What does Theresa May's resignation mean for Brexit?
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- Theresa May's resignation means a new prime minister will soon be in charge of Brexit.
- Her successor is likely to be a committed Brexiteer who could opt to pursue a no-deal exit.
- Parliament is intractably divided on the issue meaning the current political deadlock is set to continue.
- Visit Business Insider's home page for more stories.
LONDON - Theresa May announced on Friday that she would stand down both as prime minister and Conservative party leader.In an emotional speech outside Downing Street, May said that she would quit as leader on Friday June 7, and resign as prime minister once her party had chosen her successor later this summer.Advertisement
The announcement means that a new leader will soon be in charge of either delivering Britain's exit from the European Union, or finding an alternative course.
Here's what May's resignation and the upcoming contest to replace her means for the the Brexit process.
The clock is still ticking
The most recent delay - agreed in April - means that Britain is now not due to leave the EU until the end of October.However, despite European Council President Donald Tusk urging the UK to "not waste this time," there has since been no real progress towards a negotiated exit from the EU.Talks between the government and the opposition Labour party collapsed after five weeks and May has since failed to even present the legislation required to implement Brexit to parliament.Advertisement
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As a result, British business leaders are increasingly concerned that the UK will sleepwalk into a no-deal Brexit, with some firms already starting to make fresh plans to stockpile goods.
Will May's resignation make a no-deal more likely?
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The government also has to make time for summer recess so MPs can take their annual July break.
With the upcoming results of the European Parliament elections likely to deliver a big victory for Nigel Farage's Brexit Party, and the Tories predicted to come in fifth place, the pressure from Conservative party members for their new leader to deliver a much harder exit from the EU will be intense.Most of the frontrunners to replace May have already flirted with the possibility of taking Britain through a no-deal Brexit, meaning the risks of such an outcome will now grow.Advertisement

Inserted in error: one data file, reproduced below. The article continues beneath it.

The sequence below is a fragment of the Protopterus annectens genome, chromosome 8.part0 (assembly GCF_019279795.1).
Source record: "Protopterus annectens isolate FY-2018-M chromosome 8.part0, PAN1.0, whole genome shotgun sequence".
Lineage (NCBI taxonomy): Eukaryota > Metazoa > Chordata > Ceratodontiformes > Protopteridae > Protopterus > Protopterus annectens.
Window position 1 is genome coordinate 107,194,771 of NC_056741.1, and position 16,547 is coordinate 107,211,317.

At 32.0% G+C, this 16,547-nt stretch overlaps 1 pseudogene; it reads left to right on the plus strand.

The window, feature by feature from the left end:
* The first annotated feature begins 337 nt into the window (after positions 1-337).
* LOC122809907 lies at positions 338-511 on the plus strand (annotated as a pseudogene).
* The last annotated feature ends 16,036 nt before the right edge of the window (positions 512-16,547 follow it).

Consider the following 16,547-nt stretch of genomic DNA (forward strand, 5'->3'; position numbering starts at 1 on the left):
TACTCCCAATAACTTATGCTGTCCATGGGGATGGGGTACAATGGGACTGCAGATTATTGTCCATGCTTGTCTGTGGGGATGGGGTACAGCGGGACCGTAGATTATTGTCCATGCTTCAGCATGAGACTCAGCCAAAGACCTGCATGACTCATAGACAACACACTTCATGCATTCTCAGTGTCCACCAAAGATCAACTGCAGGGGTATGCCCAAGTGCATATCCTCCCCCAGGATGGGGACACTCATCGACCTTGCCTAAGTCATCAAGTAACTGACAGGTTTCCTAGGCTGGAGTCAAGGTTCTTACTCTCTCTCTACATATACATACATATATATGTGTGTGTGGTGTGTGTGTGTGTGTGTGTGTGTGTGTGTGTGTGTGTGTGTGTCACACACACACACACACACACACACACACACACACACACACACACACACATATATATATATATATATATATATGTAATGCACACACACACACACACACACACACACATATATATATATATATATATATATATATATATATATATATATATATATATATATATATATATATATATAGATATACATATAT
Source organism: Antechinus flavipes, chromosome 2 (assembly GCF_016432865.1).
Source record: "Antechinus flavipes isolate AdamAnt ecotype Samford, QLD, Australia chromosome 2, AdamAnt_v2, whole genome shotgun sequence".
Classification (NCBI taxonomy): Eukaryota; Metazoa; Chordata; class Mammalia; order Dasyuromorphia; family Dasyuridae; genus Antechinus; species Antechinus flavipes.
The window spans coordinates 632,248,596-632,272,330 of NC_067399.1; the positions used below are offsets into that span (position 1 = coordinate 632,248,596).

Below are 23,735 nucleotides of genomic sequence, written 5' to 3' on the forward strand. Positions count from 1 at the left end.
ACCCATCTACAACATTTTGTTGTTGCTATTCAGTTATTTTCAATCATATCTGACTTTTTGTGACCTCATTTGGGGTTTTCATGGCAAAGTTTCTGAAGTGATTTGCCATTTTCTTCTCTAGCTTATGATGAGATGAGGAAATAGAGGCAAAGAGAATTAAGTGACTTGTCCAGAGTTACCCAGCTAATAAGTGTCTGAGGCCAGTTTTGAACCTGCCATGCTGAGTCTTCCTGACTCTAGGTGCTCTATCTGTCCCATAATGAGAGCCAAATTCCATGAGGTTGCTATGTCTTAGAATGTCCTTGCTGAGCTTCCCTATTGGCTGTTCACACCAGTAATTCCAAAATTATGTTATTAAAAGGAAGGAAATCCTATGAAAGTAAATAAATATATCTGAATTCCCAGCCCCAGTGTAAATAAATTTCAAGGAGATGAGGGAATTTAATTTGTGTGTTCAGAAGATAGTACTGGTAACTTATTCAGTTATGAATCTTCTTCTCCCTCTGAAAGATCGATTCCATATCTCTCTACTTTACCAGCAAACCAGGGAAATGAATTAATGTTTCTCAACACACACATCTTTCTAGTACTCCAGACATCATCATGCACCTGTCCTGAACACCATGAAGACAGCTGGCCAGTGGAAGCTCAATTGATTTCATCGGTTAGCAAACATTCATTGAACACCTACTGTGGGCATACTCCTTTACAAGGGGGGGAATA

Will the new prime minister force through a no-deal Brexit?
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However, whether a new prime minister would really want their introduction to the country to be as somebody pushing through an option that has only minority support in the country, and which would risk severe economic consequences, is another matter altogether.
Could parliament stop a no-deal Brexit?Advertisement
However, a nuclear option is available.
Should the next prime minister go for a no-deal Brexit, a combination of opposition MPs led by the Labour Party and Conservative MPs who oppose no-deal could, in theory, team up to bring down the government via a vote of no confidence.A significant number of Conservative MPs may well be willing to remove their own party from government. One Conservative ex-government minister told Business Insider this week that they'd take any action necessary to avoid no-deal.Advertisement
However, one factor that may prevent them from doing so is the fact that it would almost certainly trigger a general election, which could pave the way for a Labour-led government under Jeremy Corbyn.
So the Brexit deadlock will continue indefinitely?
UK Parliament / Jessica Taylor
MPs remain intractably divided over Brexit, with no apparent majority in this parliament for any alternative Brexit plan.And with the EU adamant that the current withdrawal deal is the only deal in town, it is unlikely that May's successor would be able to negotiate any substantially different deal.One possible way to break the impasse would be a new referendum. However, the majority of Conservative MPs and members are vehemently opposed to one, and would likely turn against any new leader who even considered it.Advertisement
Alternatively the new prime minister could decide to call a general election, particularly if they experience a honeymoon period with the public.
However, with opinion polls currently suggesting an election now would risk a Labour government, there is little appetite among Conservative MPs for an early election, at least until Brexit is resolved.Ultimately the new leader may decide that they have little choice but to do as May has twice done before - which is make one more trip to Brussels to request yet another delay to Brexit.Advertisement
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